Is America about to Get Tough in the South China Sea?
How the United States has treated maritime disputes in East Asia over the last 40 years owes much to a little-known cable that was drafted in the waning hours of December 31, 1970. On that night, Chinese patrol boats were shadowing an American oil exploration ship, the Gulftrex, in the disputed waters of the East China Sea. In Washington, a small group of officials from the U.S. Departments of State and Defense gathered to discuss how the United States should handle the situation if it escalated.
At the time, the United States was still militarily engaged in South Vietnam; and some officials feared that the Gulftrex could turn into another Pueblo incident (in which North Korea seized an American surveillance ship and imprisoned its crew). After a lengthy debate, the decision was made not to use U.S. forces to protect the ship, since it had already been warned that it would be sailing in disputed waters; and a cable was sent to U.S. Pacific Command. Underlying that decision was an assumption that the United States would remain neutral in the region’s maritime disputes. In fact, American policy was to “not only be one of scrupulous noninvolvement, but of active discouragement.”
For decades thereafter, the cable’s underlying assumption set the pattern for a hands-off U.S. policy towards such maritime disputes in the region, including the South China Sea. The United States would not take sides in the disputes, but would encourage the countries involved in them to resolve their conflicts peacefully.
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On Tuesday, it seemed that Washington was about to change that policy. A Pentagon official revealed that Secretary of Defense Ashton Carter had requested options for asserting the freedom of navigation through the South China Sea. Those options included sending American ships and planes within 12 nautical miles (22 kilometers) of Chinese-held islands in the South China Sea. There was precedence for this. The United States similarly showed the flag in the Gulf of Sidra when Libya claimed those waters and in the Persian Gulf when Iran preyed on international shipping during the 1980s. A visible American military presence near the Spratly Islands would also help steady U.S. allies and partners in the region.
But why was such a major policy shift necessary at all? Part of the answer lies in China’s rise, of course. Given its political and economic heft, China feels that it can be more assertive in the South China Sea. But another part of the answer lies in how President Barack Obama’s administration has conducted its foreign policy. In almost every crisis it has faced—in Egypt, Syria, Libya, Crimea and eastern Ukraine—it has seemed unsure, both of itself and American interests. Its policies have been perceived as confused and prone to vacillation. That has caused many Asian leaders, including those in Beijing, to doubt American commitment and resolve. Indeed, Obama had to personally travel to Asia last fall to reassure U.S. allies, who have come to see the president as diffident about international security.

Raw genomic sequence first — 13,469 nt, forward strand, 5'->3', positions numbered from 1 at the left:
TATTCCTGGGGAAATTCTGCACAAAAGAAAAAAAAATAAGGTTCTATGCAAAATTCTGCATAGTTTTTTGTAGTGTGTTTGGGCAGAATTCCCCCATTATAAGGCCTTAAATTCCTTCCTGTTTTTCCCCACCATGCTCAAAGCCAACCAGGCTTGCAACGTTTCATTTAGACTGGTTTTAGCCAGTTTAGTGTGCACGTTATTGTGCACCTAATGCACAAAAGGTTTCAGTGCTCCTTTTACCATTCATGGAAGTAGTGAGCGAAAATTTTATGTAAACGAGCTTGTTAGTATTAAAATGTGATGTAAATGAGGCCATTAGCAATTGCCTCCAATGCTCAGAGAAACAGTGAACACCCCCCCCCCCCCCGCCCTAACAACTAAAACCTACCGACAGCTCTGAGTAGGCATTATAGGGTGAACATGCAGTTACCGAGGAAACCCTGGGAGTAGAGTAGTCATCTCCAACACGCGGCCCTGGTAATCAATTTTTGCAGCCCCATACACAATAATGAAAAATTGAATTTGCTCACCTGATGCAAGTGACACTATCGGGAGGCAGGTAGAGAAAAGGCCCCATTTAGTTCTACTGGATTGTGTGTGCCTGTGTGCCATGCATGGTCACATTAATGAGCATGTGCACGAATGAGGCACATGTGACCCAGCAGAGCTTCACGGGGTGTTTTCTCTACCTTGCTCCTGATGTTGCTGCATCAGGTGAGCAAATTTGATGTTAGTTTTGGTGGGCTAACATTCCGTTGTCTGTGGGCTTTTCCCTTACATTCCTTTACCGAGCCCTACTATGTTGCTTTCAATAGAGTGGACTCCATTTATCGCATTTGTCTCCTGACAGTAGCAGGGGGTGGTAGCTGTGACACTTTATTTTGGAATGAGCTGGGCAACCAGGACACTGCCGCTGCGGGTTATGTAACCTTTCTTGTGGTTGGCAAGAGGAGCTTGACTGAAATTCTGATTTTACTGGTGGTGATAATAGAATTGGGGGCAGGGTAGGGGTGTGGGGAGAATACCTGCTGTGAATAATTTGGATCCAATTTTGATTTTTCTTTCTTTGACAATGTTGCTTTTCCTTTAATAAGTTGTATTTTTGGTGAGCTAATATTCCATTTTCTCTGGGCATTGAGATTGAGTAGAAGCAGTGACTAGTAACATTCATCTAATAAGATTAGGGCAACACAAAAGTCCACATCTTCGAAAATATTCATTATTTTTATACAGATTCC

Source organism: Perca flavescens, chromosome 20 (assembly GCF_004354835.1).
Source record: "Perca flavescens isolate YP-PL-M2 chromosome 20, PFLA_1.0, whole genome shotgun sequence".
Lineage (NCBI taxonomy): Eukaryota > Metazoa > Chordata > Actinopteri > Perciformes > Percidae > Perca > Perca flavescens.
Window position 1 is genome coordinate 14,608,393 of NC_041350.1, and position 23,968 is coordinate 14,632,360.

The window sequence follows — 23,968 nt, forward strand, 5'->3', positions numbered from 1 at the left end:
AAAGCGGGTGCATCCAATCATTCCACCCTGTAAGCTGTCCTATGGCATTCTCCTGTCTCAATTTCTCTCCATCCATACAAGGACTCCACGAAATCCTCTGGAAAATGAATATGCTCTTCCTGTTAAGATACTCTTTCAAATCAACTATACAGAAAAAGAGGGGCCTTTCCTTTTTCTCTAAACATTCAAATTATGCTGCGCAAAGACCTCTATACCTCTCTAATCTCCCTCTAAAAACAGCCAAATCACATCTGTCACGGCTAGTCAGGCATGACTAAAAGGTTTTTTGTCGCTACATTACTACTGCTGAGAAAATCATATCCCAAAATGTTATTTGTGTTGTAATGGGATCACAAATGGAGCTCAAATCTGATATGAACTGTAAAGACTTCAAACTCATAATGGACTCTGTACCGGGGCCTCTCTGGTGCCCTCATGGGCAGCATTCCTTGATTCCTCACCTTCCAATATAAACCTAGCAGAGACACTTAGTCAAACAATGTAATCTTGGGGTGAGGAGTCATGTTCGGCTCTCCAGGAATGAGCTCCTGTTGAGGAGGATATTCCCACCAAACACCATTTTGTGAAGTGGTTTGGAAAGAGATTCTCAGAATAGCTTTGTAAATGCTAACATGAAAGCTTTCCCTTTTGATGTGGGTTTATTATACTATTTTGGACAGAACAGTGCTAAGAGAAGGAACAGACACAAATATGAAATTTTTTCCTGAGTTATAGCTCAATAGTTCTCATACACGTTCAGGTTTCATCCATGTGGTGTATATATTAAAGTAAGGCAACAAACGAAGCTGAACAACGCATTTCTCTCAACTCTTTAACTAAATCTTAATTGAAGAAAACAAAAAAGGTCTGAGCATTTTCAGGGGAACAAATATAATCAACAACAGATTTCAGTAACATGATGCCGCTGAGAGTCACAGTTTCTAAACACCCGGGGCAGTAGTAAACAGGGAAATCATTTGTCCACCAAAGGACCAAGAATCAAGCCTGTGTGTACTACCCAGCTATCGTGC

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Given that perception, China sensed that it could afford to disregard the incremental signs of American displeasure to realize its objectives. Neither the modest increase in American military engagement with the region’s countries, nor the signing of the Enhanced Defense Cooperation Agreement between the United States and Philippines caused China to relent. Finally, in December 2014, the U.S. Department of State directly interjected itself into the South China Sea dispute for the first time. It published a report that questioned the basis of China’s maritime claims. But rather than heed the American admonition, China accelerated its land-reclamation activities across the region, creating about 2,000 acres of new land and its first airfield in the Spratly archipelago. Beijing clearly doubts the credibility of the Obama administration to stand in its way.
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Despite much talk about its rebalance to Asia, the Obama administration has made few efforts that have convincingly demonstrated its commitment to the region—surely nothing that approaches China’s major military buildup or its $90 billion offer of economic development funds. So far, the United States has contented itself with repositioning its military assets across the Asia-Pacific, rather than meaningfully adding to them.